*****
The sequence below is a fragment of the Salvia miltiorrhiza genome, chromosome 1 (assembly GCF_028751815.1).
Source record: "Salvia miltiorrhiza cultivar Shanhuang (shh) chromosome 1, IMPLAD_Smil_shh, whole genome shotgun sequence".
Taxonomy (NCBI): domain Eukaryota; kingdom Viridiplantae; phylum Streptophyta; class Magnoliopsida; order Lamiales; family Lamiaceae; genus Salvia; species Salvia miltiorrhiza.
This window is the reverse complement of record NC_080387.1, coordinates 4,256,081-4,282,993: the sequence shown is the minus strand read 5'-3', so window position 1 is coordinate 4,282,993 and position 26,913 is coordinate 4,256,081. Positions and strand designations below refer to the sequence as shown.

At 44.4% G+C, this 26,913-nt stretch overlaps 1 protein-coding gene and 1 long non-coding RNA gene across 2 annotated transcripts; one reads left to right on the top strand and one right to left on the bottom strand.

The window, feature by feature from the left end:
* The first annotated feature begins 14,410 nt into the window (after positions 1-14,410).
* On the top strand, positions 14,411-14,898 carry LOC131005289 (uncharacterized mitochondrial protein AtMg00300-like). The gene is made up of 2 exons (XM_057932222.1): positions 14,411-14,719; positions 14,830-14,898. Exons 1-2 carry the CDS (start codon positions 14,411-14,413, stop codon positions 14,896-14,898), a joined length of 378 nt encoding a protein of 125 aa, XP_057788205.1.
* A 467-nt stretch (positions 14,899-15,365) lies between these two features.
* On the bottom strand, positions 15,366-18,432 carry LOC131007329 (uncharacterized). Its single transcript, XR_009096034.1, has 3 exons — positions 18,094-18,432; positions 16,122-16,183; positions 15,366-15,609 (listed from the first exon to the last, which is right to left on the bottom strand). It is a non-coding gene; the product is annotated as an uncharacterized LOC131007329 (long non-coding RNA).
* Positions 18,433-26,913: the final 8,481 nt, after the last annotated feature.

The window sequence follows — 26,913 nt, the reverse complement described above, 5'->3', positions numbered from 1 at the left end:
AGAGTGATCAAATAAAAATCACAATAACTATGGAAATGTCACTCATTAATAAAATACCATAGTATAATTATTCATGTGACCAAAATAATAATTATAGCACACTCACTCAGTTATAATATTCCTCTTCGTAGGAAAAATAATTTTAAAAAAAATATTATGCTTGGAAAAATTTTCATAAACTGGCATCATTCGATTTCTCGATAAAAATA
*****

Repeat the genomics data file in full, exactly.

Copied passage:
The sequence below is a fragment of the Salvia miltiorrhiza genome, chromosome 1 (assembly GCF_028751815.1).
Source record: "Salvia miltiorrhiza cultivar Shanhuang (shh) chromosome 1, IMPLAD_Smil_shh, whole genome shotgun sequence".
Taxonomy (NCBI): domain Eukaryota; kingdom Viridiplantae; phylum Streptophyta; class Magnoliopsida; order Lamiales; family Lamiaceae; genus Salvia; species Salvia miltiorrhiza.
This window is the reverse complement of record NC_080387.1, coordinates 4,256,081-4,282,993: the sequence shown is the minus strand read 5'-3', so window position 1 is coordinate 4,282,993 and position 26,913 is coordinate 4,256,081. Positions and strand designations below refer to the sequence as shown.

At 44.4% G+C, this 26,913-nt stretch overlaps 1 protein-coding gene and 1 long non-coding RNA gene across 2 annotated transcripts; one reads left to right on the top strand and one right to left on the bottom strand.

The window, feature by feature from the left end:
* The first annotated feature begins 14,410 nt into the window (after positions 1-14,410).
* On the top strand, positions 14,411-14,898 carry LOC131005289 (uncharacterized mitochondrial protein AtMg00300-like). The gene is made up of 2 exons (XM_057932222.1): positions 14,411-14,719; positions 14,830-14,898. Exons 1-2 carry the CDS (start codon positions 14,411-14,413, stop codon positions 14,896-14,898), a joined length of 378 nt encoding a protein of 125 aa, XP_057788205.1.
* A 467-nt stretch (positions 14,899-15,365) lies between these two features.
* On the bottom strand, positions 15,366-18,432 carry LOC131007329 (uncharacterized). Its single transcript, XR_009096034.1, has 3 exons — positions 18,094-18,432; positions 16,122-16,183; positions 15,366-15,609 (listed from the first exon to the last, which is right to left on the bottom strand). It is a non-coding gene; the product is annotated as an uncharacterized LOC131007329 (long non-coding RNA).
* Positions 18,433-26,913: the final 8,481 nt, after the last annotated feature.

The window sequence follows — 26,913 nt, the reverse complement described above, 5'->3', positions numbered from 1 at the left end:
AGAGTGATCAAATAAAAATCACAATAACTATGGAAATGTCACTCATTAATAAAATACCATAGTATAATTATTCATGTGACCAAAATAATAATTATAGCACACTCACTCAGTTATAATATTCCTCTTCGTAGGAAAAATAATTTTAAAAAAAATATTATGCTTGGAAAAATTTTCATAAACTGGCATCATTCGATTTCTCGATAAAAATA